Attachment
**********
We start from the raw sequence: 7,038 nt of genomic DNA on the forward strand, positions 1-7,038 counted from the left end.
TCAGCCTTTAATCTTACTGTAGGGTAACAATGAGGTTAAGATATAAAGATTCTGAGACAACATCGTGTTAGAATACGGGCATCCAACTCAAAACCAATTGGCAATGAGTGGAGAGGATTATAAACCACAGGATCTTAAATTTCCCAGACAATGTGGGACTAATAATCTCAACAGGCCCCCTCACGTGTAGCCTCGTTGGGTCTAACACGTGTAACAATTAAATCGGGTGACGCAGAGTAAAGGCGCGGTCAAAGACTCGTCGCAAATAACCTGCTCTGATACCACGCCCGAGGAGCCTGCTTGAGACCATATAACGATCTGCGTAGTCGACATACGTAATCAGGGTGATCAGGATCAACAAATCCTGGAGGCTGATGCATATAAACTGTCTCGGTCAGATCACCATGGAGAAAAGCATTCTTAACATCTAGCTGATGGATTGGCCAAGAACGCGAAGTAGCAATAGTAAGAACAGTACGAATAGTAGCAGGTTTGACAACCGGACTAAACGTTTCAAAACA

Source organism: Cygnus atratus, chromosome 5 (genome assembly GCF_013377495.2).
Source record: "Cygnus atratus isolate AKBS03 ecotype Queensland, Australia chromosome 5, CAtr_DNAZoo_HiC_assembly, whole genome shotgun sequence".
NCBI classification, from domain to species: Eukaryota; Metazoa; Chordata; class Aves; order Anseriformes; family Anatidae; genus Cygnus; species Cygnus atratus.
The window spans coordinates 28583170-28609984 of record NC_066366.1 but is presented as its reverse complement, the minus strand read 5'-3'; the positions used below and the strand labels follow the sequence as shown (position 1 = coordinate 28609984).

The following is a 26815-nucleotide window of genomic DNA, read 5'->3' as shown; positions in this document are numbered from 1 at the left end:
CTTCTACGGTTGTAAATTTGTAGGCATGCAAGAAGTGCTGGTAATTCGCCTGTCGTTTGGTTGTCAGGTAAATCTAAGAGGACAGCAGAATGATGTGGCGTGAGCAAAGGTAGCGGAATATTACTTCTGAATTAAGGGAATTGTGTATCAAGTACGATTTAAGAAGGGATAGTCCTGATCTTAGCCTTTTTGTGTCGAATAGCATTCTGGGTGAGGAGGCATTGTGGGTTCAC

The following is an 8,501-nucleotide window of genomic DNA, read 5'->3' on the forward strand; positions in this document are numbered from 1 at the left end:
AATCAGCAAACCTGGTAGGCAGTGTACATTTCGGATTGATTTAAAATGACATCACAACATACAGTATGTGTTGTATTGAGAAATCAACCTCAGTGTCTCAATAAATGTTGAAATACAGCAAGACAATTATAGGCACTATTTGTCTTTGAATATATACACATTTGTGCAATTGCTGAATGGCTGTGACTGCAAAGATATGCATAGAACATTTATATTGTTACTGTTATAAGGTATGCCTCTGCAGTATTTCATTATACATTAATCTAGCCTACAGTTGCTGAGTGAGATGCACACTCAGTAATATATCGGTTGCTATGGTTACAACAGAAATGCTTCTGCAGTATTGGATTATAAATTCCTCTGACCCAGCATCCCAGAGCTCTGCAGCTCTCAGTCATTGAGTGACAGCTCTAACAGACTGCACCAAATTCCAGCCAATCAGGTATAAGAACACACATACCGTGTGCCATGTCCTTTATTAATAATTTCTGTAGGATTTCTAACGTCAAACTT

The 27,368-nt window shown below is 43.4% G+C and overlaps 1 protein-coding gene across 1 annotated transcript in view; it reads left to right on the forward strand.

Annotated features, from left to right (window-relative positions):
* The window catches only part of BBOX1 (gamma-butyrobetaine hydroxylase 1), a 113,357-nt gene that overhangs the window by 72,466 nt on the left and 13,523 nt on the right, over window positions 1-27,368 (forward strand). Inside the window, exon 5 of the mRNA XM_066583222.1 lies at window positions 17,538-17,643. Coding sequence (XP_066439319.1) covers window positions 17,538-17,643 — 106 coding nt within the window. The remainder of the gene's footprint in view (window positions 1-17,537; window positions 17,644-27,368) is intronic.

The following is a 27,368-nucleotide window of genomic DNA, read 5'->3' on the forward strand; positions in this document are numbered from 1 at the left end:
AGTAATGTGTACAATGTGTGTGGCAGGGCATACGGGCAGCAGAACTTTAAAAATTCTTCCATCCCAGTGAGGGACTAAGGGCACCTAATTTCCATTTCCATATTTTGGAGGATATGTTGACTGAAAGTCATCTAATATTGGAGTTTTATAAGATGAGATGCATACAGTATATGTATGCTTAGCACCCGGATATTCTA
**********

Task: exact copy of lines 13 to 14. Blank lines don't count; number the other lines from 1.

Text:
* The window catches only part of BBOX1 (gamma-butyrobetaine hydroxylase 1), a 113,357-nt gene that overhangs the window by 72,466 nt on the left and 13,523 nt on the right, over window positions 1-27,368 (forward strand). Inside the window, exon 5 of the mRNA XM_066583222.1 lies at window positions 17,538-17,643. Coding sequence (XP_066439319.1) covers window positions 17,538-17,643 — 106 coding nt within the window. The remainder of the gene's footprint in view (window positions 1-17,537; window positions 17,644-27,368) is intronic.

The following is a 27,368-nucleotide window of genomic DNA, read 5'->3' on the forward strand; positions in this document are numbered from 1 at the left end: